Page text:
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Reading ‘The Arabian Nights’ in Ibri

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The book: The Arabian Nights, ed. Andrew Lang

The place: Ibri, Oman

Where better to finally get around to reading the Arabian Nights (Andrew Lang translation, I know, I know, but it was for cheap on Amazon – I shall (probably) buy myself one of the updated translations in hardcopy sometime) than on the actual Arabian peninsula? Well, Baghdad would be better, I suppose, as it features heavily in a number of the stories, but that’s presumably off-limits at the moment, at least for recreation. In any case I am deep in the maritime section at the moment, reading about the exploits of Sindbad, and he was supposedly from Sohar, just a couple of hours away from where I currently am.

(I am here to do an intensive Arabic course, by the way. It is very hard work but also very rewarding on the rare occasions I actually make a breakthrough and am able to string a semi-grammatical sentence together; it is disheartening, however, how much vocabulary I have had to relearn, as the various dialects with which I am familiar (primarily Sudanese and Egyptian) bear little relation to Modern Standard Arabic, much of the time.)

The weekend just past was a long one, for Moulid al Nabi, the birthday of the Prophet (PBUH). In 2006 I spent Moulid in Khartoum, where it is a very big deal indeed, and a Sudanese friend took me and J. around the various installations that had been set up by the different Sufi brotherhoods in the different parts of Khartoum – I’ve never experienced anything quite like it; basically like a funfair, with hundreds of different stalls and a similarly celebratory atmosphere, but instead of shooting galleries and coconut shies, there are groups of men chanting and dancing in the smoky night air. There is nothing like that in Oman, but at the very least Moulid gave us an extra day of weekend, which we used for an incredibly packed two-day excursion, to Muscat (to see the Grand Mosque) and Sur and Ras al Jinz to watch turtles lay their eggs on a moonlit beach, and then Wadi Bani Khaled where we scrambled through a cave to find hot springs and then swam in the warm water of the wadi – and then finally Sharqiya Sands. There wasn’t a place I visited that I wouldn’t have happily stayed for much, much longer, but Travel Rule of Thumb Number 1 (in my book, anyway): better to go for a short time than not to go at all. In any case, from a distance – whether in time or space – travel resolves itself to a collection of moments rather than a narrative, and to some extent it is immaterial whether the moment I remember, of diving through the pellucid waters of the wadi and then sculling on my back, looking up at the blue blue sky squeezed between the narrow walls of pale rock, was one minute out of thirty or out of three hundred. (Perhaps.)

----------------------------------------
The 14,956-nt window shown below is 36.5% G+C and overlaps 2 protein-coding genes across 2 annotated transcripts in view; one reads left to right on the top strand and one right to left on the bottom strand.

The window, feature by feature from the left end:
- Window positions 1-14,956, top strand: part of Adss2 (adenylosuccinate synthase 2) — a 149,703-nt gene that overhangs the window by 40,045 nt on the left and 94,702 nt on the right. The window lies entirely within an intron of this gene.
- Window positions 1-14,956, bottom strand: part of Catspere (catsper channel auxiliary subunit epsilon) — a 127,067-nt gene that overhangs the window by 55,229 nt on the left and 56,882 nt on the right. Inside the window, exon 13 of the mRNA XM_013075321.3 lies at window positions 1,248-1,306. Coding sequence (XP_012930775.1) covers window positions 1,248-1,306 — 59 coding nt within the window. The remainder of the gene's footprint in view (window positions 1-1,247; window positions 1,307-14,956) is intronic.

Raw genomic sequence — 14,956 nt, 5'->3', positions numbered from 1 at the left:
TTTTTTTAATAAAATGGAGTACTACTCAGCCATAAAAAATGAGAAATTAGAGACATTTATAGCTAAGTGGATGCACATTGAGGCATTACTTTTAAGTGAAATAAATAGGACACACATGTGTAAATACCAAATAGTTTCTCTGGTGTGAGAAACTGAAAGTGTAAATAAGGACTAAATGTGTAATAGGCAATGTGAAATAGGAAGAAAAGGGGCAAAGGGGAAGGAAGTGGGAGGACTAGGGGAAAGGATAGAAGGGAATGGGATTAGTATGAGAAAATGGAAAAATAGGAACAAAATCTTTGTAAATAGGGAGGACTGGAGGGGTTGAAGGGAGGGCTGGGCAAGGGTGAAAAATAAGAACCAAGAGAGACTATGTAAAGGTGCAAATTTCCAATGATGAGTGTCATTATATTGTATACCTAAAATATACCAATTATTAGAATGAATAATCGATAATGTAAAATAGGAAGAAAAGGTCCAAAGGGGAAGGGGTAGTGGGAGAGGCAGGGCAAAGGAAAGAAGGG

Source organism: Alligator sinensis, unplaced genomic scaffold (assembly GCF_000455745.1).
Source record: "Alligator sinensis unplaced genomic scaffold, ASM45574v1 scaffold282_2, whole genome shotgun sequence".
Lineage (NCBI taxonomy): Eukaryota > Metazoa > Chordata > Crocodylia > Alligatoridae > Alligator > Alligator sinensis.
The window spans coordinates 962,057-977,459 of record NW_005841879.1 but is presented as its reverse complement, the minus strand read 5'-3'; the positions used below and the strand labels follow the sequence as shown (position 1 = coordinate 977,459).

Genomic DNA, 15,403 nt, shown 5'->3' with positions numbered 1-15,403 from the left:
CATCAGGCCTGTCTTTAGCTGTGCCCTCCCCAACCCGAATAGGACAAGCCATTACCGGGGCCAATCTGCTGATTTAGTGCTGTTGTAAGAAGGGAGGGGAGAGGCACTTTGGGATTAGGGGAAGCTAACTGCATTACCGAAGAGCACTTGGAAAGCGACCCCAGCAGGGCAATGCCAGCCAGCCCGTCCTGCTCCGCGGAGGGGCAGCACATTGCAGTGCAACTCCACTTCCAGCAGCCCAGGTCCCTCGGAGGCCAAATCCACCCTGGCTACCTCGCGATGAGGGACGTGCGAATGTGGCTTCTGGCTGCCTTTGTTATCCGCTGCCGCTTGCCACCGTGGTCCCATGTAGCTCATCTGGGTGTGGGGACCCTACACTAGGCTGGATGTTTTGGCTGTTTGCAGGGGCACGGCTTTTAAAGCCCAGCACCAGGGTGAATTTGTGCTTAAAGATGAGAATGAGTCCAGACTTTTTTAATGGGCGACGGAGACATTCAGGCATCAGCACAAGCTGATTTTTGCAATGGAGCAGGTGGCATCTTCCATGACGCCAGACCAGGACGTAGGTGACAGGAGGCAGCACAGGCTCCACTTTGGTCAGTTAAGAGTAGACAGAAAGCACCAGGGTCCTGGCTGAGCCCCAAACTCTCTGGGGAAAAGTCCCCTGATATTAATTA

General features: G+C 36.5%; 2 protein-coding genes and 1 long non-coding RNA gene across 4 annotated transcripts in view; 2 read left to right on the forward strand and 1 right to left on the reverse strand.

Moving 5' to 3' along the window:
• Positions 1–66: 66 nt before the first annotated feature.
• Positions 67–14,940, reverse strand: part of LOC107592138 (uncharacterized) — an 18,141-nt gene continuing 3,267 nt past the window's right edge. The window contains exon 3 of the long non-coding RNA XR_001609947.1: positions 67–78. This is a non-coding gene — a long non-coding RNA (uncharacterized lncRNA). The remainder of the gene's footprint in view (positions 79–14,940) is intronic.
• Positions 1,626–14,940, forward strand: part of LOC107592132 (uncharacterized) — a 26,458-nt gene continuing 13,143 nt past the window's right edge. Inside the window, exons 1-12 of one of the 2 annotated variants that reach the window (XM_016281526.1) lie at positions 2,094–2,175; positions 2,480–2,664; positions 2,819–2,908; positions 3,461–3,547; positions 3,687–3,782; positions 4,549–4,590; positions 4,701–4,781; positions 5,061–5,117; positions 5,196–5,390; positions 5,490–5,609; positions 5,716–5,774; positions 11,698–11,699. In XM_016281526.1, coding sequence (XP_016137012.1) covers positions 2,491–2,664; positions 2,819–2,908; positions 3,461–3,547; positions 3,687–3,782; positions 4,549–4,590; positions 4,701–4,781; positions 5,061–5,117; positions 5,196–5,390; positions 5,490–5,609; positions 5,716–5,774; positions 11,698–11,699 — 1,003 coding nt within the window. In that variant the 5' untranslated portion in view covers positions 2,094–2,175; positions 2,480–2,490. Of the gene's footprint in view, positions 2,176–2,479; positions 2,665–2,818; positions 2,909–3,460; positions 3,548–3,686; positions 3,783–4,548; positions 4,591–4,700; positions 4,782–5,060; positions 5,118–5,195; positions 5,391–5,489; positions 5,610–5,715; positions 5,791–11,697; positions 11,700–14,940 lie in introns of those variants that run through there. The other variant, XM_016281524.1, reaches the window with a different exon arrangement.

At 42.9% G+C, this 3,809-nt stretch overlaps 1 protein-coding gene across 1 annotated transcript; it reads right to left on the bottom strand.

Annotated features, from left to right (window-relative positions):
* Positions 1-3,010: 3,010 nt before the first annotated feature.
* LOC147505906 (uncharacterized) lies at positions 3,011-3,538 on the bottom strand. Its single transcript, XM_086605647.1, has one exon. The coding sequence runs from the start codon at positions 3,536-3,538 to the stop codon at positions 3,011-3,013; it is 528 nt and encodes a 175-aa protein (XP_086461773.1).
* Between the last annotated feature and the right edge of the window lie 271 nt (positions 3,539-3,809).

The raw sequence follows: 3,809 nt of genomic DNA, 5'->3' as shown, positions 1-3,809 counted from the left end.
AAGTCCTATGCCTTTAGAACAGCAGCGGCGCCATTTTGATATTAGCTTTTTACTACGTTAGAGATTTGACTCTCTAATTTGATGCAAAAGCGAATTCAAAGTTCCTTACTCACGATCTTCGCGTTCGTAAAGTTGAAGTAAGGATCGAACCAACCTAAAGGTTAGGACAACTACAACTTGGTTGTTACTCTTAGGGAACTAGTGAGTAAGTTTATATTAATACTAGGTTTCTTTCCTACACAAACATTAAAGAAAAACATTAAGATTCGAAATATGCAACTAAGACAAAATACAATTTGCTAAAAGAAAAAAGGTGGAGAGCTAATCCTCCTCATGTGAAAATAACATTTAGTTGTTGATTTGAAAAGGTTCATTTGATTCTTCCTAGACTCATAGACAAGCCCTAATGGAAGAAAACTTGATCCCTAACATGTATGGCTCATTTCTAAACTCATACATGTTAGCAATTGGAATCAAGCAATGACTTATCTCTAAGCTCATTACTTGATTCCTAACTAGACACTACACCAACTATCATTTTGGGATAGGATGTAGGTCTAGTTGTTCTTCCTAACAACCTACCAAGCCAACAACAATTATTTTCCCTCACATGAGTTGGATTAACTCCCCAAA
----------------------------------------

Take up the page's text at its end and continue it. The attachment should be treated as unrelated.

Grand Mosque, Muscat



Sur, from the boatyards


Wadi Bani Khaled


Christmas tree, Sharqiyah Sands


Written by Jess

January 5, 2015 at 7:34 pm

Posted in Uncategorized

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